Can anyone help!! I started ISC a week ago - I’m doing it ‘blind’ as my Urethra is hidden with a prolapse BUT, it’s painful with blood each time and doesn’t empty. I’m doing it from a wheelchair into a bag - you can’t see when the urine has stopped only that the bag has stopped inflating, have used the technique of slow withdrawal (a few milimetres out then reinsert to ensure last bit are out, pressing on bladder, coughing), but have to double catheterise because its not empty or go to the loo. Today in a public toilet, I cathertised, did the usuals technique and wee gushed out on slow removal at end! I quickly put another in but stil felt full and of course there was a mess of pee (poor mum had to come in and help clean up).

The whole point of learning this was to stop the numerous loo trips which were becoming impossible because of the transfers (I stand and transfer) and my partner not happily having to help get me on/off the loo.

I notice the catheter ‘bends’ too.

Any ideas? I’m miserable! So much for giving me my life back!


hi lindiepop

get back to your continence nurse and see what else can be offered.

i’ve been self catheterising for several years with no problems but recently no pee comes out.

i’ll be seeing mine because i don’t want to end up with a UTI.

carole x

Thanks Carole - I’ve had two in three weeks of doing this with suspected third but it doesnt feel like a UTI - just painful poking from cath trying to get the pee out (seeing Dr monday fortunately). Sigh . . . x

Hi Lindie

Have you tried a different make of catheter? This can sometimes help. Some are far more rigid, which means they won’t bend and as you’re trying to do it from a wheelchair (sounds really difficult to me!) it might be less problematic to have a more rigid, less bendy catheter. (Eg something like Braun Actreen which is made of different type of plastic.)

Doing it sitting in a wheelchair isn’t going to be the best way to avoid infections either. But you might get around any contamination issues as you get better at it.

I’m slightly confused though, you say you stand and transfer, but also that you find it hard getting onto the loo.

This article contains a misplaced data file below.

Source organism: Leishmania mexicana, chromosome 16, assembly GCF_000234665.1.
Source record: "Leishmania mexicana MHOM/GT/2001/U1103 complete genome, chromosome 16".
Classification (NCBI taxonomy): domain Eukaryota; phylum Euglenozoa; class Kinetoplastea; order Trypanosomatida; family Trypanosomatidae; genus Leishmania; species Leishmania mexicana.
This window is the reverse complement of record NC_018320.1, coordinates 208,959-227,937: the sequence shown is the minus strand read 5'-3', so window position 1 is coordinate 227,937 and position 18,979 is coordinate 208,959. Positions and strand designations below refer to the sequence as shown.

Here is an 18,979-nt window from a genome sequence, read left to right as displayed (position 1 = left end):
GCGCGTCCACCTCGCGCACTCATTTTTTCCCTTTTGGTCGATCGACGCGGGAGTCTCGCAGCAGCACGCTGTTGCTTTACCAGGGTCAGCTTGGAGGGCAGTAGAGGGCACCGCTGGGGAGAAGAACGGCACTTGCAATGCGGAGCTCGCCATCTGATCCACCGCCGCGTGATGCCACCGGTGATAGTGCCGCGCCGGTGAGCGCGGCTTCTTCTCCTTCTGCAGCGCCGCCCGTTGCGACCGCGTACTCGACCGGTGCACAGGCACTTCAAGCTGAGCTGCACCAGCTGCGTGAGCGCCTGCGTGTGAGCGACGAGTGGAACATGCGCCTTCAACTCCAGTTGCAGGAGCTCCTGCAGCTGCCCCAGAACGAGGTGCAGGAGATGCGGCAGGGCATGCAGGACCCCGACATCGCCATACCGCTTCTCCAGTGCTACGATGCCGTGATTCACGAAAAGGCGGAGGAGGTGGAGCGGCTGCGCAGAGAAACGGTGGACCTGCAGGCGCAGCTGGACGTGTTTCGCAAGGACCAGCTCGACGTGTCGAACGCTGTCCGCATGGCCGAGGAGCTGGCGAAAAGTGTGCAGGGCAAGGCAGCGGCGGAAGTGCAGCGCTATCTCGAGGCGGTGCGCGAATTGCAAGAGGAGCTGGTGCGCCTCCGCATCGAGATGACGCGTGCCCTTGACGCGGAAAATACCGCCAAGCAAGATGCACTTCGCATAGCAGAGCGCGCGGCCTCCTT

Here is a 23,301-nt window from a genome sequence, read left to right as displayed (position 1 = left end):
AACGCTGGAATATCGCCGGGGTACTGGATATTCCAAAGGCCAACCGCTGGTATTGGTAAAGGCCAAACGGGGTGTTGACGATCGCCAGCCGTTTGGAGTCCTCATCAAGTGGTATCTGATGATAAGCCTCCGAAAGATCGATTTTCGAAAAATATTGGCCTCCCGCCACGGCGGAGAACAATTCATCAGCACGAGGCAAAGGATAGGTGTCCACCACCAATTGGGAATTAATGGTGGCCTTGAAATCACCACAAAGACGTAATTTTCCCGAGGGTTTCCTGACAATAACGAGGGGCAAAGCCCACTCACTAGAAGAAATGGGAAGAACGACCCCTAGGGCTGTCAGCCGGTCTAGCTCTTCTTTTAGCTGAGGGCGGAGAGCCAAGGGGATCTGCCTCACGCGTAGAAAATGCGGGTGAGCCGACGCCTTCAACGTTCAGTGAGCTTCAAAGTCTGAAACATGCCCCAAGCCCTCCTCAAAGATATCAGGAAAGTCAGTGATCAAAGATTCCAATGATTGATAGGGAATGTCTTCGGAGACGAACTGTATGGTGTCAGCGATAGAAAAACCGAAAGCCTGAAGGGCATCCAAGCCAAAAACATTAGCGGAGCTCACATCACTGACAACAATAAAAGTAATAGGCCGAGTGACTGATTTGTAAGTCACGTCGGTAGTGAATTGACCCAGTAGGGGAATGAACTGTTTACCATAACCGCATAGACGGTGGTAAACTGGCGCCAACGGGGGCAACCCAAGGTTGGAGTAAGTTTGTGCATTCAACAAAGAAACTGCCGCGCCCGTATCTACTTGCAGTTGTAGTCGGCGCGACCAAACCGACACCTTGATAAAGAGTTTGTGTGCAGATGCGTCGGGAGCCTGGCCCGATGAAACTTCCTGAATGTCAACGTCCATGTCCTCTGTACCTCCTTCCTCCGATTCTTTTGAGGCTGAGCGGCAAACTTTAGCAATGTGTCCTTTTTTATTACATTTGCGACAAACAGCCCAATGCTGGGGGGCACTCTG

Do you mean that you can stand and transfer into the wheelchair, but transferring on and off the loo is more problematic?

If so, have you tried catheterising sitting / half laying on the bed? (Obviously doesn’t help when you’re away from home!) you could put a towel under you to avoid the ‘pee everywhere’ problem. You might find that you have to try different solutions until you have found the right make of catheter, and got settled with your technique. Also, try to take it slower, forget dashing to the loo, sitting on it and pressing your stomach, that’s not going to be easy with the position you’re sitting in. When I first started self catheterising I did it with a bag on the bed (at the time I was slightly more able to use a mirror but this wouldn’t be possible for me now). It could take some time sitting there waiting for the bag to get as full as possible.

It definitely sounds like you need some help with it. I should get hold of your B&B nurse on Monday and / or the catheter delivery company. They may have a nurse who can come out to you with a whole load of different catheters for you to try put which suits best. Even if they don’t have a visiting nurse, they should be able to send you out a load of samples so you can see what make is easier for you.

Best of luck.


Hi Sue -thank you! Getting on the bed is a problem too :-)! I can toilet transfer for the first part of the day then that’s it (public loos are too low). I went very slowly as you suggested and had a better result! Still pee’d out after but at least I put the towel down lol. Will talk to my nurse about trying the Actreen - during her visit she did say there were other options (ominously . . . twilight zone theme). x

There are lots of other options out there to try and see what works best for you. I’ve tried many catheters that reminded me of trying to insert a strand of cooked spaghetti into a narrow gauge straw. Blindfold. And pairing that with trying to do it sat on a wheelchair - Lindie, you have my admiration for doing as well with it as you are so far. Hopefully your nurse can get you some other options for types of catheter, it’s a balance between being rigid enough to use, whilst not doing damage. Blood is not good.

Sue x